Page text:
#home .choice_list h3{
 padding-top:10px;
color:rgb(63, 41, 39);
}
#home .choice_list .ui-btn-active a.ui-link-inherit h3{
 color:#fff;
}
.choice_list img{
padding:3px;
}

As you can see, we used a well known trick to make the text of the branding element disappear and display the logo instead. We also styled the h1 question using a nice sprite, and added some padding to the list elements so that they will be centered with the images.

Styling the Second Page

Here is how the second page will look.

Second page styled

And here is our CSS code.

/* title bar */
.ui-header.ui-bar-a{
background:url(images/header_bg.png);
}
.ui-header .ui-title {
text-indent:-9999px;
font-size:0px;
background:url(images/header_logo.png) no-repeat 69% 5px ;
height:33px;
padding:5px 0 5px 50px;
margin:0px;
}

.ui-header  .ui-btn-up-a  {
background:rgba(255, 255, 255, 0.1);
box-shadow:none;
}
.ui-header  .ui-btn-hover-a {
background:rgba(0, 0, 0, 0.3);
box-shadow:none;
}

Once again we used a text replacement trick to make the title bar text disappear and put in the branding. The background of this bar was also changed to a brown gradient, and so was the back button. Again we added the sprite to style the question, and the last #choisir_ville .ui-listview-filter is here to prevent the button that clears the filter to get the top padding.

Style the Third Page: Restaurant Choice

This is what our page will look like:

Third page styled

And here is our CSS.

 
/** choix du restaurant **/

#choisir_restau .choice_list h1{

background-position: 0 -132px;

margin:10px auto 20px auto;

}

#choisir_restau .choice_list a{

padding-top:10px;

color:rgb(63, 41, 39);

}

#choisir_restau .classement{

display:inline-bloc;

background:url(images/pagination.png) no-repeat 0 -182px;

height:22px;

text-indent:-999px;

font-size:0px;

}

#choisir_restau .one{

width:30px;

}

#choisir_restau .two{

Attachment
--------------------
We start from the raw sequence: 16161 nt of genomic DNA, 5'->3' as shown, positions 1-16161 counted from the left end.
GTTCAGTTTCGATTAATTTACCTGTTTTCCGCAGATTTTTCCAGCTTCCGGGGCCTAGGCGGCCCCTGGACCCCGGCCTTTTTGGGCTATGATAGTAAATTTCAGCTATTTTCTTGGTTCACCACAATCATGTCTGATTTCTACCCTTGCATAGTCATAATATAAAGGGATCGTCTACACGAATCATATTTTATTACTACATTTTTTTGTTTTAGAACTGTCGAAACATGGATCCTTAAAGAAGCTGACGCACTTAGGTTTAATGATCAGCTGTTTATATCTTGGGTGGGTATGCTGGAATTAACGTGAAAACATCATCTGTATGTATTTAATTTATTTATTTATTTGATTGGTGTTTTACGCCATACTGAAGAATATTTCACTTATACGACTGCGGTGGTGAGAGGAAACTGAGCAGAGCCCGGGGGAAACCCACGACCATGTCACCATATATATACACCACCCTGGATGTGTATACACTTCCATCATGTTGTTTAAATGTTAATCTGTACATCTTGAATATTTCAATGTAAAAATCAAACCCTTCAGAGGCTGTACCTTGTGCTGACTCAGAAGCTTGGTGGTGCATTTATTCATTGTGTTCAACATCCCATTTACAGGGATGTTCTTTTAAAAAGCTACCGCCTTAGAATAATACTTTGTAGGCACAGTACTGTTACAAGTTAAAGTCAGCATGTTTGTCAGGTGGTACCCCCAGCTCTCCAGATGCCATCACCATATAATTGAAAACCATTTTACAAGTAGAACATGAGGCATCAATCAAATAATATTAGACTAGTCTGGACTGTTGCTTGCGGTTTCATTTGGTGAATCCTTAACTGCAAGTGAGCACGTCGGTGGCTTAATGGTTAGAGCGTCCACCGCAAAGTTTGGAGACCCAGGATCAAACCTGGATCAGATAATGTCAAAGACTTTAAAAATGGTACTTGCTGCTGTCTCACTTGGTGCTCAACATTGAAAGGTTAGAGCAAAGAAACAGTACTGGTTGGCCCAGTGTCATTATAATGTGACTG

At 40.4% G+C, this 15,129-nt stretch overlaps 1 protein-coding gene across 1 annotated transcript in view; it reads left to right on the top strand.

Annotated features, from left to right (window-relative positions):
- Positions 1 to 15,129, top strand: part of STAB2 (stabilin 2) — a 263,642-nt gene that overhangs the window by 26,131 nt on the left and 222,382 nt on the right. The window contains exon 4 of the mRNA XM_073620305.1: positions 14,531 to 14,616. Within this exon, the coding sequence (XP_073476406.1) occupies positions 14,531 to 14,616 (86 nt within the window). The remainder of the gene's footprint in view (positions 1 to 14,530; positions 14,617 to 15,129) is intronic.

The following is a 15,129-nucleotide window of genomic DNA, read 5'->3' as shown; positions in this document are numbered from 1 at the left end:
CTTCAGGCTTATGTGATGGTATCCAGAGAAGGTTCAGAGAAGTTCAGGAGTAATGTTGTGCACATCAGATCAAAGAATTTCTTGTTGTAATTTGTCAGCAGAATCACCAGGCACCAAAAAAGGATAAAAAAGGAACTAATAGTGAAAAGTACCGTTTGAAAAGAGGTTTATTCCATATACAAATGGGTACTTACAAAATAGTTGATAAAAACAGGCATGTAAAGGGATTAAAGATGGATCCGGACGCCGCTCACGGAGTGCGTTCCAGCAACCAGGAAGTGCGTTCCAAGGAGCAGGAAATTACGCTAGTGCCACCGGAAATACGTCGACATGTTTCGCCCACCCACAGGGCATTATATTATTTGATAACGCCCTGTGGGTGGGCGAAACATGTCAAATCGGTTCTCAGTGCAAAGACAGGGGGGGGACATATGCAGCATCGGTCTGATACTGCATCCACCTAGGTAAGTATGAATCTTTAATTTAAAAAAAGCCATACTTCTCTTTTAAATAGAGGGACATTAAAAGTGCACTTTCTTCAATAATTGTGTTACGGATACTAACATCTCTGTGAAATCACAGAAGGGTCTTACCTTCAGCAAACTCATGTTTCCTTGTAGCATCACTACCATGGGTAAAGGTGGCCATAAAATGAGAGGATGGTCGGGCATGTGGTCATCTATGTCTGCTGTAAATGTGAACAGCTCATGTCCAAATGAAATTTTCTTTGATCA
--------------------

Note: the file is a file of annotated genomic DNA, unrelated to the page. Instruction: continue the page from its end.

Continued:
width:55px;

}

#choisir_restau .three{

width:75px;

}

#choisir_restau .four{

width:99px;

}

The interesting part here is the trick used for the stars. We only used one image that contains the four stars as a background. The secret is to change the width of this element, so that only one, two or three stars will appear depending on our class. We also hide the text.

Styling the Last Page: Restaurant Details

This is the page that required most of the work, and here is how it will end up.

Last page styled

And here is our CSS code.

/** restau **/

#restau_infos,

#contact_infos {

color:rgb(63, 41, 39);

font-size:14px;

}

#restau_infos h1,

#contact_infos h2,

#notation h2{

color:rgb(63, 41, 39);

font-size:18px;

margin:0 auto 5px auto;

}

#restau_infos p,

#restau_infos ul,

#contact_infos p{

margin:2px auto 5px auto;

}

#restau_infos ul{

padding:0 0 0 10px;

}

#restau_infos ul li{

list-style-type:square;

margin-left:5px;

}

#restau_infos .ui-block-b .ui-btn {

font-size:12px;

}

#restau_infos .ui-block-b .ui-btn-inner{

padding:5px;

}

#contact_buttons a{

color:rgb(63, 41, 39);

}

.ui-icon-maps {

background: rgb(63, 41, 39) url(images/maps.png) no-repeat;

}

.ui-icon-tel{

background: rgb(63, 41, 39) url(images/phone.png) no-repeat;

}

/** add the stars to the drop down */

#note_utilisateur-menu a{

padding-left:100px;

position:relative;

}

#note_utilisateur-button span.ui-btn-text{

background:url(images/pagination.png) no-repeat;

}

#note_utilisateur-button span.ui-btn-inner{

padding-left:5px;

}

#note_utilisateur-menu li a:before{

content: "  ";

display:inline-block;

width:115px;

height:20px;

background:url(images/pagination.png) no-repeat;

position:absolute;

left:0px;

}

.one #note_utilisateur-button span.ui-btn-text,

#note_utilisateur-menu li a:before{

background-position: -75px -182px;

}

.two #note_utilisateur-button span.ui-btn-text,

#note_utilisateur-menu li + li a:before{